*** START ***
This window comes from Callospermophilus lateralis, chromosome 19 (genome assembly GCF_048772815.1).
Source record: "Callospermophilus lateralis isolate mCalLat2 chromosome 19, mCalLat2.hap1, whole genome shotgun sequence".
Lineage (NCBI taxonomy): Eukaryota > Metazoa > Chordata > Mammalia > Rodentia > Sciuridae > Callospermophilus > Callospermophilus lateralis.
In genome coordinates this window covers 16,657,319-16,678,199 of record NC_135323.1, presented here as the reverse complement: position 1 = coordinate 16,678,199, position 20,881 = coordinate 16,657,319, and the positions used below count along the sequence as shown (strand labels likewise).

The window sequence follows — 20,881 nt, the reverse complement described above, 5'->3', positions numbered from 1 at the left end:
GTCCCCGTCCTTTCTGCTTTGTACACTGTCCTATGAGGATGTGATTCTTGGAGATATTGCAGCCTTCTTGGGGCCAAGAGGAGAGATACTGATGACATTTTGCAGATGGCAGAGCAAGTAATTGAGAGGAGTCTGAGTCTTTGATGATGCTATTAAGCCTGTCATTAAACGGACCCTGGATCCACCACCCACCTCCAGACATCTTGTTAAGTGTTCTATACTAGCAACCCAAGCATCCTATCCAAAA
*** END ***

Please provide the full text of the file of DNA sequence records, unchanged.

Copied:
This window comes from Callospermophilus lateralis, chromosome 19 (genome assembly GCF_048772815.1).
Source record: "Callospermophilus lateralis isolate mCalLat2 chromosome 19, mCalLat2.hap1, whole genome shotgun sequence".
Lineage (NCBI taxonomy): Eukaryota > Metazoa > Chordata > Mammalia > Rodentia > Sciuridae > Callospermophilus > Callospermophilus lateralis.
In genome coordinates this window covers 16,657,319-16,678,199 of record NC_135323.1, presented here as the reverse complement: position 1 = coordinate 16,678,199, position 20,881 = coordinate 16,657,319, and the positions used below count along the sequence as shown (strand labels likewise).

The window sequence follows — 20,881 nt, the reverse complement described above, 5'->3', positions numbered from 1 at the left end:
GTCCCCGTCCTTTCTGCTTTGTACACTGTCCTATGAGGATGTGATTCTTGGAGATATTGCAGCCTTCTTGGGGCCAAGAGGAGAGATACTGATGACATTTTGCAGATGGCAGAGCAAGTAATTGAGAGGAGTCTGAGTCTTTGATGATGCTATTAAGCCTGTCATTAAACGGACCCTGGATCCACCACCCACCTCCAGACATCTTGTTAAGTGTTCTATACTAGCAACCCAAGCATCCTATCCAAAA